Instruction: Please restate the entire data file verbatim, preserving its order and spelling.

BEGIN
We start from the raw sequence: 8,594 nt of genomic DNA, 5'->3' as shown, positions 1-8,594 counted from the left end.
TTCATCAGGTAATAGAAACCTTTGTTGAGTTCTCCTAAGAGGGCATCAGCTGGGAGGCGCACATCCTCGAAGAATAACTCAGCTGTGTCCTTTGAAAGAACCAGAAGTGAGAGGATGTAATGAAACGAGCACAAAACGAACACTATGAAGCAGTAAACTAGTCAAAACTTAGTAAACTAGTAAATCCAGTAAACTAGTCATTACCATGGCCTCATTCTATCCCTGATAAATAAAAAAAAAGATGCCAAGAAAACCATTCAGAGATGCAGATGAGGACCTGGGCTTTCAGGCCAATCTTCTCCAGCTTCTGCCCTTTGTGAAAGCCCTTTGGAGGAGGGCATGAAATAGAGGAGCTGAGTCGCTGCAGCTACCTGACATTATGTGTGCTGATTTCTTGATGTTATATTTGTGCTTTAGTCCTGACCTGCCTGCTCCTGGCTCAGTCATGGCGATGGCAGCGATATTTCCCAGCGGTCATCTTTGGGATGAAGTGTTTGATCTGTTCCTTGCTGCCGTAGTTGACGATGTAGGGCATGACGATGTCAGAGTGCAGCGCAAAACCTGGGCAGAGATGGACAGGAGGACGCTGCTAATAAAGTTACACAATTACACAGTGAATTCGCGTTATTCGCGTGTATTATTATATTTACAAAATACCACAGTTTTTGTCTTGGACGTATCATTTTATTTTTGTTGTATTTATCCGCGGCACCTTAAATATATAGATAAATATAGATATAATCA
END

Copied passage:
We start from the raw sequence: 8,594 nt of genomic DNA, 5'->3' as shown, positions 1-8,594 counted from the left end.
TTCATCAGGTAATAGAAACCTTTGTTGAGTTCTCCTAAGAGGGCATCAGCTGGGAGGCGCACATCCTCGAAGAATAACTCAGCTGTGTCCTTTGAAAGAACCAGAAGTGAGAGGATGTAATGAAACGAGCACAAAACGAACACTATGAAGCAGTAAACTAGTCAAAACTTAGTAAACTAGTAAATCCAGTAAACTAGTCATTACCATGGCCTCATTCTATCCCTGATAAATAAAAAAAAAGATGCCAAGAAAACCATTCAGAGATGCAGATGAGGACCTGGGCTTTCAGGCCAATCTTCTCCAGCTTCTGCCCTTTGTGAAAGCCCTTTGGAGGAGGGCATGAAATAGAGGAGCTGAGTCGCTGCAGCTACCTGACATTATGTGTGCTGATTTCTTGATGTTATATTTGTGCTTTAGTCCTGACCTGCCTGCTCCTGGCTCAGTCATGGCGATGGCAGCGATATTTCCCAGCGGTCATCTTTGGGATGAAGTGTTTGATCTGTTCCTTGCTGCCGTAGTTGACGATGTAGGGCATGACGATGTCAGAGTGCAGCGCAAAACCTGGGCAGAGATGGACAGGAGGACGCTGCTAATAAAGTTACACAATTACACAGTGAATTCGCGTTATTCGCGTGTATTATTATATTTACAAAATACCACAGTTTTTGTCTTGGACGTATCATTTTATTTTTGTTGTATTTATCCGCGGCACCTTAAATATATAGATAAATATAGATATAATCA